It is normal for your digestive system to slow down after birth. You can help the situation by exercising, drinking water and eating foods that are high in fibre. If necessary, you can take laxatives. Haemorrhoids are a common problem after childbirth and sometimes they may be very painful. The pain can be relieved with a cream or suppositories, and usually the discomfort eases soon after childbirth.
Milk usually comes in about 2 to 5 days after childbirth. At the hospital, you will be instructed to feed your baby frequently, in a baby-led manner, and you should continue to do so at home. Frequent breastfeeding will boost your milk supply and help prevent mastitis (inflammation of the breast). Your nipples may be sore, especially at first. If the pain persists, you should have your breastfeeding position and the baby’s latch checked. As milk comes in, you may feel aching in your breasts and have a temperature. Sometimes the milk ducts get blocked, which is a problem that can be solved through frequent breastfeeding. If there is a red area on the breast, it feels painful and hot and you have a fever, you will need to contact the health centre or the emergency department where they can assess your need for antibiotics. This condition is known as mastitis.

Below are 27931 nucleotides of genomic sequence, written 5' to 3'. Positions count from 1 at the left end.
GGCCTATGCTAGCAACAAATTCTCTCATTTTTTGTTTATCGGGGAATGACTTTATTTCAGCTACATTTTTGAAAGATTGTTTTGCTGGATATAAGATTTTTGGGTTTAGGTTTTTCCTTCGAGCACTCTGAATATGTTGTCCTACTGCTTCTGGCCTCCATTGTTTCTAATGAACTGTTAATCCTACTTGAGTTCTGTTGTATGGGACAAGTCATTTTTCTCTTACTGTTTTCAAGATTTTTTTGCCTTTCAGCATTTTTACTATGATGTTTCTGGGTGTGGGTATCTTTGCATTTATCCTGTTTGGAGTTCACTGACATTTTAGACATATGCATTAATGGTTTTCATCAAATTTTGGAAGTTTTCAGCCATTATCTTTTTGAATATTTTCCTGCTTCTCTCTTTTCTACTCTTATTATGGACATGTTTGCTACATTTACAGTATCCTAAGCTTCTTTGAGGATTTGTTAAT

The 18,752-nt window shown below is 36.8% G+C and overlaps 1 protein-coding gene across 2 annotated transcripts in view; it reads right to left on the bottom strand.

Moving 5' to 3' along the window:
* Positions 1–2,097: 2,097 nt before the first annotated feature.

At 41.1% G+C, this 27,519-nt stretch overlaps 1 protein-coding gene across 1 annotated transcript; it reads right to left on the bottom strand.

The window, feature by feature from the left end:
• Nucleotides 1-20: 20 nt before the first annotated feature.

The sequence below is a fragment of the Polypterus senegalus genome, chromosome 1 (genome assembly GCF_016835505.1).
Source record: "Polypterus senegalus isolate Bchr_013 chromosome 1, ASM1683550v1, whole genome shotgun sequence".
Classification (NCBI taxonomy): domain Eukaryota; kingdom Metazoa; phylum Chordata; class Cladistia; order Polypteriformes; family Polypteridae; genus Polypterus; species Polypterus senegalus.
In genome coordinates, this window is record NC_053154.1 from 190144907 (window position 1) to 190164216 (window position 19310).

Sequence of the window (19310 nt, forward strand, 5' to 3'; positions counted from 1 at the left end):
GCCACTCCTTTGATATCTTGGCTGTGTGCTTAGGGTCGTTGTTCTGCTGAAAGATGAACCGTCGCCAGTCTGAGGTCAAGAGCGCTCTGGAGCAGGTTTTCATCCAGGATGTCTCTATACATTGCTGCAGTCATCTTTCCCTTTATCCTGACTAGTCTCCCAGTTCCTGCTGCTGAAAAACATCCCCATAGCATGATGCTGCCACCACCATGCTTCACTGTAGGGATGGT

Even though your main focus is on the baby, it is also important for you to take care of your own health and well-being. A balanced diet and regular meals will help you recover from birth and take care of your baby’s nutrition through breastfeeding. According to the Finnish nutritional recommendations, the additional need for energy due to breastfeeding is about 2.0 MJ (600 kcal). If you donate breast milk or breastfeed twins or more children, you need more energy than average.
Once your baby is six months old, the need for energy due to breastfeeding will no longer increase because by then the baby will also be eating other foods and the need for breast milk will begin to decrease. You can meet the average need for additional energy by eating, for example, a couple of potatoes, a fruit, two slices of bread and salad and by drinking a glass of fat-free milk.
Breastfeed supports weight management. Weight management is safe when you lose weight in a controlled manner and pay attention to small changes in your diet, physical activity as part of your daily life and maintaining your exercise habits. If you follow nutritional recommendations, your baby will get all vitamins and minerals they need with the exception of vitamin D. Both breastfeeding mothers and babies should take a daily supplement containing 10 µg (mcg) of vitamin D.